The “DELIMITER” directive is a bit of a kludge that wasn’t needed with SQL Server. We use it to temporarily change the command delimiter so that the semicolons inside the definition don’t prematurely end the CREATE PROCEDURE command. Other than that, the BEGIN/END block, and a slightly different way of assigning the result to the variable, things look quite similar to SQL Server. Executing it directly isn’t much different either:
CALL getQtyOrders(12677, @qty); SELECT @qty; (1 row(s) returned) (0 ms taken) 42
Enter the dark horse
Note: I’m using PostgreSQL 8.0. If you’re not, this example won’t work. Ya might as well upgrade the development server now anyhow…
With Postgres things get a tad more complex; though not overly so. Flexibility is a feature, not a bug.
Both SQL Server and MySQL use a proprietary extension of SQL to provide stored procedure functionality (amoungst other features). Microsoft calls it Transact SQL, or “T-SQL”, and as far as I know, MySQL just calls it “MySQL”. Both variants are different enough to occasionally trip up a developer but are written around the common SQL-92/2003 standards. The net result is that the syntax used inside stored procedures resembles SQL code used without sprocs; the same “SELECTs”, “INSERTs”, etc. but with a few extra commands added for control flow and the like. Postgres stored procedures can also be written with a SQL-like language called “PL/pgSQL”. But, as an added twist, a developer could instead chose to write it in Perl, Python, or Tcl using PL/Perl, PL/Python, or PL/Tcl. Perl/Python/Tcl hackers may rejoice at this thought and it does open up a great many possibilities, but for now we’ll just stick with using the basic PL/pgSQL language.
Out-of-the-box, a Postgres database doesn’t have any procedural languages loaded. Assuming that your friendly, neighborhood DBA hasn’t already loaded in PL/pgSQL, we can easily do this with the following command:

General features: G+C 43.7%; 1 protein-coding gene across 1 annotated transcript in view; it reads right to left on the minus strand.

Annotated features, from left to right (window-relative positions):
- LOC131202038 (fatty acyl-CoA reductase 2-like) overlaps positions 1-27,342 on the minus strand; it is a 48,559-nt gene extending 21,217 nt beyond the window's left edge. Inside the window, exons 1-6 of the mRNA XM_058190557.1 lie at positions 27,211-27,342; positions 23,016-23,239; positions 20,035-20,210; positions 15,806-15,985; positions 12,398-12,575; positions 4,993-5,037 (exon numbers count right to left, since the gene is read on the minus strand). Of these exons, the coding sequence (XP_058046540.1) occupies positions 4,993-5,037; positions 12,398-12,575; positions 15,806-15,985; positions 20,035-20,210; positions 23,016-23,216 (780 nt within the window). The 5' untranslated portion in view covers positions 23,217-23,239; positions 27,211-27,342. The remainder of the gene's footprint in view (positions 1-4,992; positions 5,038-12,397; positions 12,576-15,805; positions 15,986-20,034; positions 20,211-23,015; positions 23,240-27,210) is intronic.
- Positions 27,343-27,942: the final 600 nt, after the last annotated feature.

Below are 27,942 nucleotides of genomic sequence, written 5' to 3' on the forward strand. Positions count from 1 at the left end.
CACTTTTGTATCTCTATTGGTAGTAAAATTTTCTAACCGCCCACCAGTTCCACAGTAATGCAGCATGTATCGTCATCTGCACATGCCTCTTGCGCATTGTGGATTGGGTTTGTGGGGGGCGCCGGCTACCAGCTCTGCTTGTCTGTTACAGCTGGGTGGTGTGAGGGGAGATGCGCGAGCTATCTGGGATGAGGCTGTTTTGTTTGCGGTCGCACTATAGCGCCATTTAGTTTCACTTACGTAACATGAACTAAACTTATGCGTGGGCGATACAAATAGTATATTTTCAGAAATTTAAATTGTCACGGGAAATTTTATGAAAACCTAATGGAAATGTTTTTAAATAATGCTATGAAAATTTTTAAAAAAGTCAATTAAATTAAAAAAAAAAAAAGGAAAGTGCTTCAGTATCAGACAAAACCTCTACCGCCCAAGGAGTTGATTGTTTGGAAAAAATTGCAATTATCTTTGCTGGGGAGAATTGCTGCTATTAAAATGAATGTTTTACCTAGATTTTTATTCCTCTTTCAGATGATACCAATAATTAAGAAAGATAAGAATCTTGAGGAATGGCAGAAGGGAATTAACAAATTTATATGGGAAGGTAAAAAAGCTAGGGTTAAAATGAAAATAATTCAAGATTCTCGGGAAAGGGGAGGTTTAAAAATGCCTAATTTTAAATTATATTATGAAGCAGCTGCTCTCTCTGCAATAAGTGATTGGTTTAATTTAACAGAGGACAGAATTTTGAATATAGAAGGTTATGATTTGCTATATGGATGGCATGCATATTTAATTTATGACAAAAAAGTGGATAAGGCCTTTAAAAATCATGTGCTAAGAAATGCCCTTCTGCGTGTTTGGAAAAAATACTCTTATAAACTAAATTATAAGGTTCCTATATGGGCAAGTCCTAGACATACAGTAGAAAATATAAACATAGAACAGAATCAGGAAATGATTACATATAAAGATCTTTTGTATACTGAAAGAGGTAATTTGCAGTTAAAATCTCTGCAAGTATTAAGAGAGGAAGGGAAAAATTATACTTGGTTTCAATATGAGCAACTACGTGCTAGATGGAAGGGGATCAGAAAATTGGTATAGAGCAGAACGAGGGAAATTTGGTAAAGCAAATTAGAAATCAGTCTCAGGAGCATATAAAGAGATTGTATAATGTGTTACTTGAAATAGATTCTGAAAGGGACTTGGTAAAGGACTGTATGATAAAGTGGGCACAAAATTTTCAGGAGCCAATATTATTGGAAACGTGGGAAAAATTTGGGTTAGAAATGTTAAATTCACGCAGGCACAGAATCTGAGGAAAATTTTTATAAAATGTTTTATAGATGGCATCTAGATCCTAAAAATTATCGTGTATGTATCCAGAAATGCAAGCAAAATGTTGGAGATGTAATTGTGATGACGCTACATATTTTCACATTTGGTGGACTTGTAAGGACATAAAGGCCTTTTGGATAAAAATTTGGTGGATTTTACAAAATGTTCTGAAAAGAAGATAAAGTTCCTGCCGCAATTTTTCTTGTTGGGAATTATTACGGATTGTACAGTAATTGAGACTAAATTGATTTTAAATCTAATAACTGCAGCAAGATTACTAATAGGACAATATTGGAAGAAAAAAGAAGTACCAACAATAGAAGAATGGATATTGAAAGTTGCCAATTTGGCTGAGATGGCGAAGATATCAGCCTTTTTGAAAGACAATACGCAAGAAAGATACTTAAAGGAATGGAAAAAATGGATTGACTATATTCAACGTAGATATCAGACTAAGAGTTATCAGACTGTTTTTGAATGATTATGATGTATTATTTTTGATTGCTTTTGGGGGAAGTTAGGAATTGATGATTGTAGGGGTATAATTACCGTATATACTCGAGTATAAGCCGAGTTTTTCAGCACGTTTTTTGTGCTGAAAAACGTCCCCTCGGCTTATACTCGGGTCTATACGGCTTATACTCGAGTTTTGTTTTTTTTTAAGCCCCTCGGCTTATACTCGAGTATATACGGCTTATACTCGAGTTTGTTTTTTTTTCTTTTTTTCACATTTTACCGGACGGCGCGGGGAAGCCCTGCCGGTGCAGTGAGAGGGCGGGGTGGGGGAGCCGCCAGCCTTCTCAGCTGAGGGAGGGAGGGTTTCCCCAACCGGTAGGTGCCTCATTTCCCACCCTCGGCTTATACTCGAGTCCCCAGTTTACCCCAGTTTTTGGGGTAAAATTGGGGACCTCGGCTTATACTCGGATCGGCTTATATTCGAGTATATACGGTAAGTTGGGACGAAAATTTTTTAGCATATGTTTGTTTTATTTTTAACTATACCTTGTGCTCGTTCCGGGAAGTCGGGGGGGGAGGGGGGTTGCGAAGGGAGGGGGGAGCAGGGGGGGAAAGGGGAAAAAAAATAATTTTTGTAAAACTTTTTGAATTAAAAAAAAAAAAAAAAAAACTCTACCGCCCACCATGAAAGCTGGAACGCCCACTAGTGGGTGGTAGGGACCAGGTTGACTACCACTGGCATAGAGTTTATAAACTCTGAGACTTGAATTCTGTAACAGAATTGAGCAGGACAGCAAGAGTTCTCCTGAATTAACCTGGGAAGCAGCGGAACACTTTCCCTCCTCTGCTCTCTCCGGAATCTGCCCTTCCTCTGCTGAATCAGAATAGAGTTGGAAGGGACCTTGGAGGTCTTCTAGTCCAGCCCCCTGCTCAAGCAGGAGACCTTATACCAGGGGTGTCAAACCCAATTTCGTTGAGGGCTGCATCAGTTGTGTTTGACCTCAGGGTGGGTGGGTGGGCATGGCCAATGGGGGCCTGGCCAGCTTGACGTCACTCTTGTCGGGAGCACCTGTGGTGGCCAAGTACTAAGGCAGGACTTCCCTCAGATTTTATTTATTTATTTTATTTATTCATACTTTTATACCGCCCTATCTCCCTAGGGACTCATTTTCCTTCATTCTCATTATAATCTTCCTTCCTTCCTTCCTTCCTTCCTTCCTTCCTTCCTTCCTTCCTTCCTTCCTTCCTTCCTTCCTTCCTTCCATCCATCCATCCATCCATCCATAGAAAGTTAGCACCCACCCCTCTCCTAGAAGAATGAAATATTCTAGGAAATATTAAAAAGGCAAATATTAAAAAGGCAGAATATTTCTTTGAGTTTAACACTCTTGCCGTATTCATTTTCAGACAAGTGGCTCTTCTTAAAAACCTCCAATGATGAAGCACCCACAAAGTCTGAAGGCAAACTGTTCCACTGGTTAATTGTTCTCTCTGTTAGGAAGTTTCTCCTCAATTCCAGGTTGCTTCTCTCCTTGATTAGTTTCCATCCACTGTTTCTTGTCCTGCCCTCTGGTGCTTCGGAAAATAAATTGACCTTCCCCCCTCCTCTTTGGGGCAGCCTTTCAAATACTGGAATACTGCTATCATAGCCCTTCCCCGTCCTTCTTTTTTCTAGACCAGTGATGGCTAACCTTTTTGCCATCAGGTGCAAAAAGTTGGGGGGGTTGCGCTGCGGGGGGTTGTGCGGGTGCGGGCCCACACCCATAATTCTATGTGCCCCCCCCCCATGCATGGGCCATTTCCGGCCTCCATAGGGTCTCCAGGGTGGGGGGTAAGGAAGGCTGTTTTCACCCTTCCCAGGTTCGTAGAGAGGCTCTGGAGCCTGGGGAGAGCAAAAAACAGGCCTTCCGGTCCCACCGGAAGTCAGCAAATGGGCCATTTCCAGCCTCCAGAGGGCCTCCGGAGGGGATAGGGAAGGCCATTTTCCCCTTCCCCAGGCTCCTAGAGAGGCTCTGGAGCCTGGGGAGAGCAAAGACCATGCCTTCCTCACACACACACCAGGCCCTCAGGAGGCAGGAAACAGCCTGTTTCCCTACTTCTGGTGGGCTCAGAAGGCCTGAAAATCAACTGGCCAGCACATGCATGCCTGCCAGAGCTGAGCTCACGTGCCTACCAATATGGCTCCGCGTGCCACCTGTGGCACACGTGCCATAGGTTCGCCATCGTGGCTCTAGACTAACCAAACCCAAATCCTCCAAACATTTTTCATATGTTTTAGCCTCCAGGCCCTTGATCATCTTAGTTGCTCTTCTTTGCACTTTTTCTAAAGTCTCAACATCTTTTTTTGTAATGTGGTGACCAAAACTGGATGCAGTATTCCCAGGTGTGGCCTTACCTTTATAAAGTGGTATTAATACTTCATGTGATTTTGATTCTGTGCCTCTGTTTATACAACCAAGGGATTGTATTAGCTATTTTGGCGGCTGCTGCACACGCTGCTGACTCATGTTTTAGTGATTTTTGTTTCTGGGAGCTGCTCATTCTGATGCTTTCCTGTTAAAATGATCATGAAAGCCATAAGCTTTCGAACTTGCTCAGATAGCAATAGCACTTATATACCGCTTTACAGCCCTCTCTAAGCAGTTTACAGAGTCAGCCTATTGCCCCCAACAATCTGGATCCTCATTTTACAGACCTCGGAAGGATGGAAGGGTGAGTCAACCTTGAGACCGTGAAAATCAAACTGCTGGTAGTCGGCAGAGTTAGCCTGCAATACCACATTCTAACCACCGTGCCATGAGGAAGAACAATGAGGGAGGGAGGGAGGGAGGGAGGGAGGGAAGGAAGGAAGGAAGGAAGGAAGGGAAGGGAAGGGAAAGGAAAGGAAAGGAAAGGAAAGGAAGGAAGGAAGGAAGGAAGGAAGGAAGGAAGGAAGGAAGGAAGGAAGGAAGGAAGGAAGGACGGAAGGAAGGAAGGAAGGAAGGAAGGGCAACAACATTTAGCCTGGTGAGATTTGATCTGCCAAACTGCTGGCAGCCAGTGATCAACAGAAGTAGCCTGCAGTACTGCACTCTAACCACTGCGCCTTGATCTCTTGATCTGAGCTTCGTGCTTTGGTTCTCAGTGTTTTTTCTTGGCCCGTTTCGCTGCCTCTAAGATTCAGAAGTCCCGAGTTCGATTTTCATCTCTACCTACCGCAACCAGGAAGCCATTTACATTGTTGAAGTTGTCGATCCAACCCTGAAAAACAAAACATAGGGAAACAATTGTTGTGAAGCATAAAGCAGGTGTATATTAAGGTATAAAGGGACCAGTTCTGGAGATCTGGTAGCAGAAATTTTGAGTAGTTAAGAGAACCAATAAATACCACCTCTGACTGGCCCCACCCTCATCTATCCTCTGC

/usr/local/pgsql/bin/createlang -U postgres plpgsql <database name>
The “-U” argument specifies which user account is used to execute the command. Since normal users can’t load languages, a privileged account will have to be used. Here I specified the account that the Postgres server utilizes, postgres. Now, onwards to setting up our getQtyOrders sproc:
CREATE FUNCTION getQtyOrders(customerID int) RETURNS int AS $$ DECLARE qty int; BEGIN SELECT COUNT(*) INTO qty FROM Orders WHERE accnum = customerID; RETURN qty; END; $$ LANGUAGE plpgsql;
Yup–pretty much the same as MS’s T-SQL and MySQL. The mentionable differences (besides the self-explanatory LANGUAGE command):
Microsoft SQL Server has distinct roles for both user-defined functions (UDFs) and stored procedures. A UDF is typically used within the context of a query, while a sproc takes input and/or output from/to an application. MySQL also has both procedures and functions, but they are defined almost identically and work almost identically. Postgres dispenses with the difference and everything is simply defined as a “function.”
As with MySQL, we also see the double dollar-sign (“$$”). However, here we’re using it for a different kind of work-around. With Postgres, the function definition is just one long string and if single quotes are contained somewhere within it, they’d have to be escaped using a pair of single quotes: ”. If there were already escaped quotes within the function, they’d then need to be escaped again, giving us a total of four quotes. To make life easier (and our code more legible), we can surround the definition with double dollar signs which negates the need for escaping.
Calling the spro… er, function is also a bit different, but not horribly so:
SELECT getQtyOrders(12677) AS qty; 42
And that’s about the extent of the basics… you’re now on your way to fruitful career programming PostgreSQL.
While there are differences to be expected between the control-of-flow structures, the basic framework of a stored procedure in Postgres is very similar those of the more familiar MS SQL Server and MySQL. I held off on exploring Postgres because I was so heavily invested in other databases systems; both experience-wise and with many thousands of lines of stored procedures. However, I’m finding that I appreciate (and actually use) the added features of Postgres: sequences and very flexible authentication options are my current favorites. It also has “free-er” licensing than MySQL (BSD vs. GPL), making it an easier sell to overly-concerned management-types. Admittedly the docs could be better, but there are a number of good books available. I recommend “Beginning Databases with PostgreSQL” as a good starting point.